Sunday, May 30, 2010

Catching up on fav. authors

Ok, so you know I'm not feeling too hot when I spend an entire Sunday (even though it's pissing rain) laying about the couch with my laptop & jumping from one blog and website to another. But, and here's the gave me the chance to catch up on a few of my fav authors. Take David Levithan for example. Not only does this guy write awesome books like Nick and Norah's Infinite Playlist (with the equally talented Rachel Cohn), The Realm of Possibility and Boy Meets Boy (this one is so good...on second thought, they're all so damn good) but he's also the founding editor of Push Imprint for Scholastic, a press dedicated to finding new authors and new voices who "tell it like is is" (featuring writers like Markus Zusak for example). Of course the guy couldn't stop there and leave us poor shame-faced, inadequate, creative types to wallow in his well-earned glory. Noooo. He had to go and come up with more of his genius collaborations, this time with another fav author, John Green of An Abundance of Katherines fame. The book they collaborated on, Will Grayson, Will Grayson will be joining my precarious "to read pile" just as soon as I'm well enough to get off this couch and hit one of several local independent book stores I'm lucky enough to live near. In the meantime, you may want to check out this interview in Out with two of this decades great YA writers.

The Duff by Kody Keplinger

One of the few advantages of being sick is more reading time. So, being couch bound, surrounded by kleenex, herbal tea, and bland rice crackers, I managed to marginally whittle down my precariously high pile of books to read.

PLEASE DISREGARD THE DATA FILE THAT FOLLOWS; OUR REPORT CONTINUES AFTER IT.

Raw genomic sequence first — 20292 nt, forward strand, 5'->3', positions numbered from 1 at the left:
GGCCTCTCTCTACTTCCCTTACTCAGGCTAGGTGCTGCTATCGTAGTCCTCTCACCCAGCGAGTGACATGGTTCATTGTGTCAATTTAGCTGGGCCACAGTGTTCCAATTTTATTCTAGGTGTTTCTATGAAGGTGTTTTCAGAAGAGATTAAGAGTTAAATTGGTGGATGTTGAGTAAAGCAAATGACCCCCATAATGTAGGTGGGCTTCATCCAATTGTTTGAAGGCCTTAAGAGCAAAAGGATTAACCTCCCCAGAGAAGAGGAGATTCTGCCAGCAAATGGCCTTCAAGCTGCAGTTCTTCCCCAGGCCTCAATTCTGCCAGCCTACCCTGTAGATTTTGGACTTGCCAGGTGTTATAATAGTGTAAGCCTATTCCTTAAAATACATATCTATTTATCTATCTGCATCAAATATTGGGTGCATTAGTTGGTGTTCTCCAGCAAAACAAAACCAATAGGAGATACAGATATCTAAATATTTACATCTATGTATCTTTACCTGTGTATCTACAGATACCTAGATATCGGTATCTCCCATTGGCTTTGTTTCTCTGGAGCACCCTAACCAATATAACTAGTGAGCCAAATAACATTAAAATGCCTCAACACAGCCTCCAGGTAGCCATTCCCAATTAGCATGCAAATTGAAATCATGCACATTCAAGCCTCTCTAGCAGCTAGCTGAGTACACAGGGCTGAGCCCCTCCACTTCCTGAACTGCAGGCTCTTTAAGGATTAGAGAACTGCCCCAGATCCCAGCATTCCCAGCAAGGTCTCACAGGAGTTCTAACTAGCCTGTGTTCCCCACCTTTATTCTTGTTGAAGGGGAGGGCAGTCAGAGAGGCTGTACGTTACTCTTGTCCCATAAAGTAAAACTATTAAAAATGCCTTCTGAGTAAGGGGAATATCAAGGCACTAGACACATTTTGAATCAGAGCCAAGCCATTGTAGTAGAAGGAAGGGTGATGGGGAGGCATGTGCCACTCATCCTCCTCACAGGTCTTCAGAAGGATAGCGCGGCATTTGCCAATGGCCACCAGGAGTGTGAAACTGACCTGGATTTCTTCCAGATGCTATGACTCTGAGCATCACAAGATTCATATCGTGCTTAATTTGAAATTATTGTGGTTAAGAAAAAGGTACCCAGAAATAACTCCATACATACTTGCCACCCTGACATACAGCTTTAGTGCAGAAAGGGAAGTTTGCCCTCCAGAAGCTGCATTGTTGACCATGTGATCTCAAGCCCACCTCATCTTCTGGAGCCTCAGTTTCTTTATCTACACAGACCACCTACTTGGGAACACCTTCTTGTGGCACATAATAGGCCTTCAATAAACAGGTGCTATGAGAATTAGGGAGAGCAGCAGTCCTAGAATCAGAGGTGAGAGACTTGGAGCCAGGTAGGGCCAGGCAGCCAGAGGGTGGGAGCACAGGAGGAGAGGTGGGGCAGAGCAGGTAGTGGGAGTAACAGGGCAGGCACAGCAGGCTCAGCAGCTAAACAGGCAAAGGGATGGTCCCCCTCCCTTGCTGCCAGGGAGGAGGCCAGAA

The Duff: designated ugly fat friend by Kody Keplinger is one of the ones now on my giveaway pile. This is a book sent along by my agent Suzie Townsend of FinePrint Literary Management. According to the back copy on the ARC (advanced reading copy) Kody Keplinger is younger than my kids (yikes) so it wasn't a big surprise that she has her finger on the pulse of the high school scene. But what did surprise me was Ms. Keplinger's ability to handle a complex plot and an interesting set of richly drawn characters with such sophistication.

This debut novel about being the designated ugly fat friend is a great read. The main character, 17 year old Bianca Piper is a smart, sassy, cynic considered the "duff" by high school hottie Wesley Rush. The "manwhore" of the school plans to use Bianca to hit on her two friends. The tables get turned in a most interesting way though, and Wesley finds that two can play the using game. There's a whole lot more going on in this debut novel, but I'll let you discover the rest for yourselves. Yes, The Duff has a few of the failings of a first novel (I should know...been there done that), but WOW! This is a girl who can write. Enjoy her first book when it comes out in September and definitely watch for the next.

Thursday, May 13, 2010

The Girl With the Dragon Tattoo

Just finished The Girl With the Dragon Tattoo by the late Stieg Larsson on the ferry ride home...yep, all 841 pages of it. It's one of those 'can't put it down' sort of reads. It's an incredibly well plotted, but I did sometimes find I could have lived without some of the extraneous detail. Still, Salander is one of those unforgettable characters that you just don't want to let go of. In fact, I rushed into the ferry bookstore (yes, BC ferries usually have a bookstore on board) to see if I could pick up the second in the series, The Girl Who Played With Fire. While Mikael Blomkvist (the journalist hired to investigate the forty year old mystery of the disappearance of Harriet Vanger) is engaging, I was much more drawn to Lisbeth Salanger, the punk, pierced and tattooed security researcher that can hack into pretty much any computer going. She's both tough and vulnerable so utterly real that you want to by turns shake her or give her a hug. There are some pretty graphic scenes that involve sexual violence, so sensitive souls beware. For those of you who are more visually inclined, I hear a movie is coming, but I can't imagine it doing the Stieg's complex and compelling story justice.